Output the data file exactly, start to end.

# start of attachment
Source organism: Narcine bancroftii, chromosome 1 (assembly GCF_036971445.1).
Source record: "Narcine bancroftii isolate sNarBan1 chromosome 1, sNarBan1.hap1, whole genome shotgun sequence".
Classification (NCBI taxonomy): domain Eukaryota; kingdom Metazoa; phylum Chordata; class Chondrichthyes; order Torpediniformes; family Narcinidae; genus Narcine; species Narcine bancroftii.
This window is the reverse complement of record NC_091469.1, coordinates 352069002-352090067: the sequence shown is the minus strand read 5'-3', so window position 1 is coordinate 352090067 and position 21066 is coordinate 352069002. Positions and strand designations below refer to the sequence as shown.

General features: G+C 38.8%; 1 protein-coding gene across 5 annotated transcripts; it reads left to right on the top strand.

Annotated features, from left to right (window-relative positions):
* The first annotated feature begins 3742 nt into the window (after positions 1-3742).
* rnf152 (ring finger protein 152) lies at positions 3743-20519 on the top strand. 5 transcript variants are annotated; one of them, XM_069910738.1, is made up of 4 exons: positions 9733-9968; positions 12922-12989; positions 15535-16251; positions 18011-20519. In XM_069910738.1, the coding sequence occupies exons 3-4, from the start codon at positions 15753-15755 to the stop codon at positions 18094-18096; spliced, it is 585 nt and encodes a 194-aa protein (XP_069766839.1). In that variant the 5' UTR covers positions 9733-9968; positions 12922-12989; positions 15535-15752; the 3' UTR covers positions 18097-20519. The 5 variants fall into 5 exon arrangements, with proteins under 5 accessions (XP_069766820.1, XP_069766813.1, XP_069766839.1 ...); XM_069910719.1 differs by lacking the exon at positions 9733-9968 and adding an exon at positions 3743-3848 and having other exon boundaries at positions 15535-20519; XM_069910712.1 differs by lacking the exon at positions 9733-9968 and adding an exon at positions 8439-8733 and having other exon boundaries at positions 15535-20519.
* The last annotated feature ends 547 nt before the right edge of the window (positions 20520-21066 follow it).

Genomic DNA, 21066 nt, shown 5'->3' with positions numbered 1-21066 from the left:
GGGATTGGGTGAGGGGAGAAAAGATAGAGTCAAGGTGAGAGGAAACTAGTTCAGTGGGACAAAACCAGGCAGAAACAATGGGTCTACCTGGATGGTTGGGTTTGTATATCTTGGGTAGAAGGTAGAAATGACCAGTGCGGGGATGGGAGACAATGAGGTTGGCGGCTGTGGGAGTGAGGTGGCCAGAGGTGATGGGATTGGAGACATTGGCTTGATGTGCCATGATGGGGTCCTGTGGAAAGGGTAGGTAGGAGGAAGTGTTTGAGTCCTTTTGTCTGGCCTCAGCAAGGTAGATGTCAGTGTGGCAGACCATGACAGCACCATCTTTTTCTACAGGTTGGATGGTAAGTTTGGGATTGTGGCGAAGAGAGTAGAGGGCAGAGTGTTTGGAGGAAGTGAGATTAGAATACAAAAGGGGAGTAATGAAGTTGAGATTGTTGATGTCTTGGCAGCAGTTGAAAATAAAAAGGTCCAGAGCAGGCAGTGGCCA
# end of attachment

Source organism: Narcine bancroftii, chromosome 1 (assembly GCF_036971445.1).
Source record: "Narcine bancroftii isolate sNarBan1 chromosome 1, sNarBan1.hap1, whole genome shotgun sequence".
Classification (NCBI taxonomy): domain Eukaryota; kingdom Metazoa; phylum Chordata; class Chondrichthyes; order Torpediniformes; family Narcinidae; genus Narcine; species Narcine bancroftii.
This window is the reverse complement of record NC_091469.1, coordinates 352069002-352090067: the sequence shown is the minus strand read 5'-3', so window position 1 is coordinate 352090067 and position 21066 is coordinate 352069002. Positions and strand designations below refer to the sequence as shown.

General features: G+C 38.8%; 1 protein-coding gene across 5 annotated transcripts; it reads left to right on the top strand.

Annotated features, from left to right (window-relative positions):
* The first annotated feature begins 3742 nt into the window (after positions 1-3742).
* rnf152 (ring finger protein 152) lies at positions 3743-20519 on the top strand. 5 transcript variants are annotated; one of them, XM_069910738.1, is made up of 4 exons: positions 9733-9968; positions 12922-12989; positions 15535-16251; positions 18011-20519. In XM_069910738.1, the coding sequence occupies exons 3-4, from the start codon at positions 15753-15755 to the stop codon at positions 18094-18096; spliced, it is 585 nt and encodes a 194-aa protein (XP_069766839.1). In that variant the 5' UTR covers positions 9733-9968; positions 12922-12989; positions 15535-15752; the 3' UTR covers positions 18097-20519. The 5 variants fall into 5 exon arrangements, with proteins under 5 accessions (XP_069766820.1, XP_069766813.1, XP_069766839.1 ...); XM_069910719.1 differs by lacking the exon at positions 9733-9968 and adding an exon at positions 3743-3848 and having other exon boundaries at positions 15535-20519; XM_069910712.1 differs by lacking the exon at positions 9733-9968 and adding an exon at positions 8439-8733 and having other exon boundaries at positions 15535-20519.
* The last annotated feature ends 547 nt before the right edge of the window (positions 20520-21066 follow it).

Genomic DNA, 21066 nt, shown 5'->3' with positions numbered 1-21066 from the left:
GGGATTGGGTGAGGGGAGAAAAGATAGAGTCAAGGTGAGAGGAAACTAGTTCAGTGGGACAAAACCAGGCAGAAACAATGGGTCTACCTGGATGGTTGGGTTTGTATATCTTGGGTAGAAGGTAGAAATGACCAGTGCGGGGATGGGAGACAATGAGGTTGGCGGCTGTGGGAGTGAGGTGGCCAGAGGTGATGGGATTGGAGACATTGGCTTGATGTGCCATGATGGGGTCCTGTGGAAAGGGTAGGTAGGAGGAAGTGTTTGAGTCCTTTTGTCTGGCCTCAGCAAGGTAGATGTCAGTGTGGCAGACCATGACAGCACCATCTTTTTCTACAGGTTGGATGGTAAGTTTGGGATTGTGGCGAAGAGAGTAGAGGGCAGAGTGTTTGGAGGAAGTGAGATTAGAATACAAAAGGGGAGTAATGAAGTTGAGATTGTTGATGTCTTGGCAGCAGTTGAAAATAAAAAGGTCCAGAGCAGGCAGTGGCCA